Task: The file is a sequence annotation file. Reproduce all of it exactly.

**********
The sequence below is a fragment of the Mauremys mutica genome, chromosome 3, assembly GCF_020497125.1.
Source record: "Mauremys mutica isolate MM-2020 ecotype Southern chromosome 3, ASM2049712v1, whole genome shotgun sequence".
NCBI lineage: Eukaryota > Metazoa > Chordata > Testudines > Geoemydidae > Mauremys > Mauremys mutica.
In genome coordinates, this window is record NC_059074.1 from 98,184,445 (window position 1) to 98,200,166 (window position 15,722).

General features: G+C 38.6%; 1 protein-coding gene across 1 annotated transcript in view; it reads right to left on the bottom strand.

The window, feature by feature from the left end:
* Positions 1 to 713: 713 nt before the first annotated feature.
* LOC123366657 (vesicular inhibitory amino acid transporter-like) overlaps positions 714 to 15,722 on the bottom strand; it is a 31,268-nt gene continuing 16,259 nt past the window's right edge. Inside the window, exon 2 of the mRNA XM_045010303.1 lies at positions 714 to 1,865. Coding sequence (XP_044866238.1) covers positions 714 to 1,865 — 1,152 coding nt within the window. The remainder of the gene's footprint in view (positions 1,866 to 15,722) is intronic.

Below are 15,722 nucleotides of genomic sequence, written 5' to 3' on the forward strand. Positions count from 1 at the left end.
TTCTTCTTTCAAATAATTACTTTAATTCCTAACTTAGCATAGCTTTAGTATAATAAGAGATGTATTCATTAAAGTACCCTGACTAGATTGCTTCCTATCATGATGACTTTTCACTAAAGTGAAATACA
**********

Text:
The sequence below is a fragment of the Mauremys mutica genome, chromosome 3, assembly GCF_020497125.1.
Source record: "Mauremys mutica isolate MM-2020 ecotype Southern chromosome 3, ASM2049712v1, whole genome shotgun sequence".
NCBI lineage: Eukaryota > Metazoa > Chordata > Testudines > Geoemydidae > Mauremys > Mauremys mutica.
In genome coordinates, this window is record NC_059074.1 from 98,184,445 (window position 1) to 98,200,166 (window position 15,722).

General features: G+C 38.6%; 1 protein-coding gene across 1 annotated transcript in view; it reads right to left on the bottom strand.

The window, feature by feature from the left end:
* Positions 1 to 713: 713 nt before the first annotated feature.
* LOC123366657 (vesicular inhibitory amino acid transporter-like) overlaps positions 714 to 15,722 on the bottom strand; it is a 31,268-nt gene continuing 16,259 nt past the window's right edge. Inside the window, exon 2 of the mRNA XM_045010303.1 lies at positions 714 to 1,865. Coding sequence (XP_044866238.1) covers positions 714 to 1,865 — 1,152 coding nt within the window. The remainder of the gene's footprint in view (positions 1,866 to 15,722) is intronic.

Below are 15,722 nucleotides of genomic sequence, written 5' to 3' on the forward strand. Positions count from 1 at the left end.
TTCTTCTTTCAAATAATTACTTTAATTCCTAACTTAGCATAGCTTTAGTATAATAAGAGATGTATTCATTAAAGTACCCTGACTAGATTGCTTCCTATCATGATGACTTTTCACTAAAGTGAAATACA